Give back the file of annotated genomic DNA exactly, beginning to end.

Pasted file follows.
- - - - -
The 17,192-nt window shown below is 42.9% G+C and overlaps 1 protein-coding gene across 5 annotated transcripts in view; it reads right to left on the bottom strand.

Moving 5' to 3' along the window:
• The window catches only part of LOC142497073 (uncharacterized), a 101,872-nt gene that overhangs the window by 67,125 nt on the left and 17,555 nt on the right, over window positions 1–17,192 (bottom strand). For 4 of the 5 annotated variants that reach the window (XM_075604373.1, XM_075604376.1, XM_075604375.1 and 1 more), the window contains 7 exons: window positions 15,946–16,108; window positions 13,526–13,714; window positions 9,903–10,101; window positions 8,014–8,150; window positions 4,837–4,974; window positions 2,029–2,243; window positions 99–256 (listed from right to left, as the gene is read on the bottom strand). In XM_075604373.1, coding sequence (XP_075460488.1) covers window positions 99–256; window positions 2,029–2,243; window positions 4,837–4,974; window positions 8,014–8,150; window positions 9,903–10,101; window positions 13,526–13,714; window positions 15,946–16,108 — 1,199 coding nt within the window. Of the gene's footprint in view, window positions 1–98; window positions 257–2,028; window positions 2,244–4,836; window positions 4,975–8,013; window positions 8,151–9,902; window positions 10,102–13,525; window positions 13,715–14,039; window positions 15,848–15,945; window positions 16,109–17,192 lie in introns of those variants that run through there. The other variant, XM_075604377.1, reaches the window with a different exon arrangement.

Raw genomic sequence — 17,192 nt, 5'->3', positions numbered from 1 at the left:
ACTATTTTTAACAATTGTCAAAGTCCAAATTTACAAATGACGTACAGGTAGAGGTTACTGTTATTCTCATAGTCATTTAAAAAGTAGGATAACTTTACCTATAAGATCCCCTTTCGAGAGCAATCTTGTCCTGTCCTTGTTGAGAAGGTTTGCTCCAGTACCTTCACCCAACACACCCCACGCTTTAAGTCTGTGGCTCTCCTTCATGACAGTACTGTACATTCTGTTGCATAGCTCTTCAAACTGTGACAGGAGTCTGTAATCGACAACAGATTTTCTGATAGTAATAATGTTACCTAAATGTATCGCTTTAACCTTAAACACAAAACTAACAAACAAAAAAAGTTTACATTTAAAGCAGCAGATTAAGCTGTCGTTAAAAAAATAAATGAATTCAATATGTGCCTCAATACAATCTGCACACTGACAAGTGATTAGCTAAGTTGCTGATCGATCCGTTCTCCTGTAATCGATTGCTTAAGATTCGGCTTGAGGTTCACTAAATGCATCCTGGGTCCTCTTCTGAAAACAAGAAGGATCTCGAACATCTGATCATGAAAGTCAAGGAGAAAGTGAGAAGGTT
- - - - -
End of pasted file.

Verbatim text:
The 17,192-nt window shown below is 42.9% G+C and overlaps 1 protein-coding gene across 5 annotated transcripts in view; it reads right to left on the bottom strand.

Moving 5' to 3' along the window:
• The window catches only part of LOC142497073 (uncharacterized), a 101,872-nt gene that overhangs the window by 67,125 nt on the left and 17,555 nt on the right, over window positions 1–17,192 (bottom strand). For 4 of the 5 annotated variants that reach the window (XM_075604373.1, XM_075604376.1, XM_075604375.1 and 1 more), the window contains 7 exons: window positions 15,946–16,108; window positions 13,526–13,714; window positions 9,903–10,101; window positions 8,014–8,150; window positions 4,837–4,974; window positions 2,029–2,243; window positions 99–256 (listed from right to left, as the gene is read on the bottom strand). In XM_075604373.1, coding sequence (XP_075460488.1) covers window positions 99–256; window positions 2,029–2,243; window positions 4,837–4,974; window positions 8,014–8,150; window positions 9,903–10,101; window positions 13,526–13,714; window positions 15,946–16,108 — 1,199 coding nt within the window. Of the gene's footprint in view, window positions 1–98; window positions 257–2,028; window positions 2,244–4,836; window positions 4,975–8,013; window positions 8,151–9,902; window positions 10,102–13,525; window positions 13,715–14,039; window positions 15,848–15,945; window positions 16,109–17,192 lie in introns of those variants that run through there. The other variant, XM_075604377.1, reaches the window with a different exon arrangement.

Raw genomic sequence — 17,192 nt, 5'->3', positions numbered from 1 at the left:
ACTATTTTTAACAATTGTCAAAGTCCAAATTTACAAATGACGTACAGGTAGAGGTTACTGTTATTCTCATAGTCATTTAAAAAGTAGGATAACTTTACCTATAAGATCCCCTTTCGAGAGCAATCTTGTCCTGTCCTTGTTGAGAAGGTTTGCTCCAGTACCTTCACCCAACACACCCCACGCTTTAAGTCTGTGGCTCTCCTTCATGACAGTACTGTACATTCTGTTGCATAGCTCTTCAAACTGTGACAGGAGTCTGTAATCGACAACAGATTTTCTGATAGTAATAATGTTACCTAAATGTATCGCTTTAACCTTAAACACAAAACTAACAAACAAAAAAAGTTTACATTTAAAGCAGCAGATTAAGCTGTCGTTAAAAAAATAAATGAATTCAATATGTGCCTCAATACAATCTGCACACTGACAAGTGATTAGCTAAGTTGCTGATCGATCCGTTCTCCTGTAATCGATTGCTTAAGATTCGGCTTGAGGTTCACTAAATGCATCCTGGGTCCTCTTCTGAAAACAAGAAGGATCTCGAACATCTGATCATGAAAGTCAAGGAGAAAGTGAGAAGGTT